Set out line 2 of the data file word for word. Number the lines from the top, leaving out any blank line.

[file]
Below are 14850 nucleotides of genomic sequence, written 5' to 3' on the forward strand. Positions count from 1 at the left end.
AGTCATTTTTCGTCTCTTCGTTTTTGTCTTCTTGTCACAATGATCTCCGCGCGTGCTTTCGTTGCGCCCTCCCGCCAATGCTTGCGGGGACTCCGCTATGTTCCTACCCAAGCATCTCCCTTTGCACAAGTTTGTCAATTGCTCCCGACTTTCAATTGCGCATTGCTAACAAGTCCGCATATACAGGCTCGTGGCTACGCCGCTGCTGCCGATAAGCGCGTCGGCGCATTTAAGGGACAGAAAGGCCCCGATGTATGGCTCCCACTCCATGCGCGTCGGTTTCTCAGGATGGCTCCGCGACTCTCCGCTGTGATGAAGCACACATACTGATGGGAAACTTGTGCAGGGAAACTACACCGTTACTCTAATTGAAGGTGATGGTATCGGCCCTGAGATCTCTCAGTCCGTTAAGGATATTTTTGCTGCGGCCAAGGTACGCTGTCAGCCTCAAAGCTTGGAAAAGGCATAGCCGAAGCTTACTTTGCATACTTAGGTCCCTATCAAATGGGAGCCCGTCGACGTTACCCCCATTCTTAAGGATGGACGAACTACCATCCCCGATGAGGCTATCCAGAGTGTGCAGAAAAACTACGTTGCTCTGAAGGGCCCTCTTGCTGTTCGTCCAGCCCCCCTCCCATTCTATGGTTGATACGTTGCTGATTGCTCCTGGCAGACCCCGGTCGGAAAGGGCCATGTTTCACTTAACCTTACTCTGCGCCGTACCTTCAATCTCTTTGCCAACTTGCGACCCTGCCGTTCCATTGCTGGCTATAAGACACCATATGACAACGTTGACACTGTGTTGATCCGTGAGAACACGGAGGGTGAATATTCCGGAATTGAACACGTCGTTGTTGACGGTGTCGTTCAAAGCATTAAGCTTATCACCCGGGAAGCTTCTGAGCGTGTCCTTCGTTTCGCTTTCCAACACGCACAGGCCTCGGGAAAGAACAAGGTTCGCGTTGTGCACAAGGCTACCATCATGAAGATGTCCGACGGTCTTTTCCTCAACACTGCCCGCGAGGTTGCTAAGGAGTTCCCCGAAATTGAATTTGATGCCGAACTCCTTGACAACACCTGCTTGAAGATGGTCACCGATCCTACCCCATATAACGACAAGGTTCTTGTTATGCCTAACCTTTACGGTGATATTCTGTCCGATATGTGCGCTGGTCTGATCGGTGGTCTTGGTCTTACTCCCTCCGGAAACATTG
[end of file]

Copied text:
AGTCATTTTTCGTCTCTTCGTTTTTGTCTTCTTGTCACAATGATCTCCGCGCGTGCTTTCGTTGCGCCCTCCCGCCAATGCTTGCGGGGACTCCGCTATGTTCCTACCCAAGCATCTCCCTTTGCACAAGTTTGTCAATTGCTCCCGACTTTCAATTGCGCATTGCTAACAAGTCCGCATATACAGGCTCGTGGCTACGCCGCTGCTGCCGATAAGCGCGTCGGCGCATTTAAGGGACAGAAAGGCCCCGATGTATGGCTCCCACTCCATGCGCGTCGGTTTCTCAGGATGGCTCCGCGACTCTCCGCTGTGATGAAGCACACATACTGATGGGAAACTTGTGCAGGGAAACTACACCGTTACTCTAATTGAAGGTGATGGTATCGGCCCTGAGATCTCTCAGTCCGTTAAGGATATTTTTGCTGCGGCCAAGGTACGCTGTCAGCCTCAAAGCTTGGAAAAGGCATAGCCGAAGCTTACTTTGCATACTTAGGTCCCTATCAAATGGGAGCCCGTCGACGTTACCCCCATTCTTAAGGATGGACGAACTACCATCCCCGATGAGGCTATCCAGAGTGTGCAGAAAAACTACGTTGCTCTGAAGGGCCCTCTTGCTGTTCGTCCAGCCCCCCTCCCATTCTATGGTTGATACGTTGCTGATTGCTCCTGGCAGACCCCGGTCGGAAAGGGCCATGTTTCACTTAACCTTACTCTGCGCCGTACCTTCAATCTCTTTGCCAACTTGCGACCCTGCCGTTCCATTGCTGGCTATAAGACACCATATGACAACGTTGACACTGTGTTGATCCGTGAGAACACGGAGGGTGAATATTCCGGAATTGAACACGTCGTTGTTGACGGTGTCGTTCAAAGCATTAAGCTTATCACCCGGGAAGCTTCTGAGCGTGTCCTTCGTTTCGCTTTCCAACACGCACAGGCCTCGGGAAAGAACAAGGTTCGCGTTGTGCACAAGGCTACCATCATGAAGATGTCCGACGGTCTTTTCCTCAACACTGCCCGCGAGGTTGCTAAGGAGTTCCCCGAAATTGAATTTGATGCCGAACTCCTTGACAACACCTGCTTGAAGATGGTCACCGATCCTACCCCATATAACGACAAGGTTCTTGTTATGCCTAACCTTTACGGTGATATTCTGTCCGATATGTGCGCTGGTCTGATCGGTGGTCTTGGTCTTACTCCCTCCGGAAACATTG